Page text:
Why (you ask with that perplexed look on your face) Maren, WHY would I need to make friends with the marketing pros at my company?
Half of recruiting and hiring people is attraction. And shockingly, folks in HR or even recruiting, don't always see it this way to begin with. You need someone in marketing to explain how your message will look to your "target market" (which is really your candidate pipeline) and what sort of "buying behavior" (job history and online activities) you should be looking for. Attracting people is something marketing does every day and they can help you get better at it in your recruiting efforts.
They have to. Over the past ten years, email and social have forced marketing to practice what they preach. If you've ever sent out a mass email blast with a mistake as a marketing pro (raises hand) and gotten razzed in email, on Twitter and had your phone ring all in the same minute, you know what I mean. This can be a great thing when it comes to contacting those candidates that didn't make the cut. It might be a natural impulse to ignore or forget about them, but that's no service-minded. Marketing will teach you how to deliver the message softly but effectively (and they probably know a few automation tricks to make your life easier too.)
When you don't deliver on the expectation as a marketer, you hear about it. That's why so many advertising and marketing messages are tempered with the reality of expectation. This can help in your recruiting efforts. How much information should you be giving your jobseekers? When do they need to apply to have the best chance? How long until they will hear from you if at all? Explaining this ahead of time goes a long way toward having a happy talent pool and marketing understands that.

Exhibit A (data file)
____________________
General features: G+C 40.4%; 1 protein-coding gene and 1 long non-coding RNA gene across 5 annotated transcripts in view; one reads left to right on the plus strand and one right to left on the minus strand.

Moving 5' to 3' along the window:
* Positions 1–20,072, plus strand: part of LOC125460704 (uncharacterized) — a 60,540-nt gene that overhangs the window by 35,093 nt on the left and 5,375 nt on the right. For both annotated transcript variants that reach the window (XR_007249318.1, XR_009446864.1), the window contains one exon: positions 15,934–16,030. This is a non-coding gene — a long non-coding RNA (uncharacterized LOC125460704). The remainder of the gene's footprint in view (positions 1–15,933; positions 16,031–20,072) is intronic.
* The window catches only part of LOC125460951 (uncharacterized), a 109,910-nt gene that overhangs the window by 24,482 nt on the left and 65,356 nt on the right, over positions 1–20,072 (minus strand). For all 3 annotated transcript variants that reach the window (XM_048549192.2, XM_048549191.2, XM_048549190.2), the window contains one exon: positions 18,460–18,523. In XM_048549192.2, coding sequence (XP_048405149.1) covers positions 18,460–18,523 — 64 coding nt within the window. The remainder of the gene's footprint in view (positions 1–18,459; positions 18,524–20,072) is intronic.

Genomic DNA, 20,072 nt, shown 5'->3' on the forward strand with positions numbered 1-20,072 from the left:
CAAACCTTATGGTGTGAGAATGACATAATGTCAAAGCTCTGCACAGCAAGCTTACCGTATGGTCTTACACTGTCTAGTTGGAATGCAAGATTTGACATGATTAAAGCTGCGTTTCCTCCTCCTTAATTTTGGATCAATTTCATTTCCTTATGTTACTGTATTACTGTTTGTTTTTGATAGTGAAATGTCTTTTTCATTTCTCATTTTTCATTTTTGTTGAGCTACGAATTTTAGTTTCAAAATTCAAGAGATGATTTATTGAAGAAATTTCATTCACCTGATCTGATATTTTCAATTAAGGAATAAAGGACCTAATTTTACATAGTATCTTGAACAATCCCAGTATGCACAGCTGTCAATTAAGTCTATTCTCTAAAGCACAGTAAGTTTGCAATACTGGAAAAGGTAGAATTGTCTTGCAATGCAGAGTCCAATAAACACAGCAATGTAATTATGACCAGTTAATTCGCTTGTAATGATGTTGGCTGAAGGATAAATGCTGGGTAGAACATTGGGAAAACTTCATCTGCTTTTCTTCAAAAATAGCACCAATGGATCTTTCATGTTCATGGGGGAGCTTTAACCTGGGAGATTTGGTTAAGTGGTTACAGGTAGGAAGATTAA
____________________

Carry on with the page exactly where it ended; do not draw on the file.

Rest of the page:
Great, so I have convinced you that marketing is a powerful ally. Now how to get them on your side? Rule number one: they don't owe you anything. Some other things to consider:
What do you have to offer? Sure marketing has a lot of great ideas and knowledge to share, but remember, so do you! Can you help them assess new hires faster? View distribution packages with a more critical eye? Learn managerial or retention tricks? Whatever it is, make sure that you are giving as much as you get.
Perhaps you'd like them to view your latest job ads to give them more zest. Offer to test their email campaign with some of your friends. Do you want them to ocassionally point to your jobs portal on Twitter, then make sure support their contest on Facebook.
If you are asking for their professional opinion then take it. If they say move the CTA button because it doesn't make sense where it is, then take the hint and thank them. However, if they consistently give crummy advice, find a new marketing buddy, or offer to A/B test it with them. The results will benefit you both!
Seems simple right? It is, but the final piece of this puzzle is the when. When you ask marketing for help is as important as the how or why. If you wait until you have a campaign ready to launch to call in your new buddy, they may think you don't respect their time, or worse, that you are using them only for their professional skills with no intention of payback.
- Don't approach them with no time for them to help.
- Don't wait until you NEED marketing support. Cultivate the relationship about 4-5 months ahead of time.
- DO have a plan for where they can specifically help so they can say "yes" or "no".
- Don't frustrate them with abstract emails and phone calls. Lay out your plans up front.
Now that you have the why, how and when of asking marketing to help with recruitment, get busy!!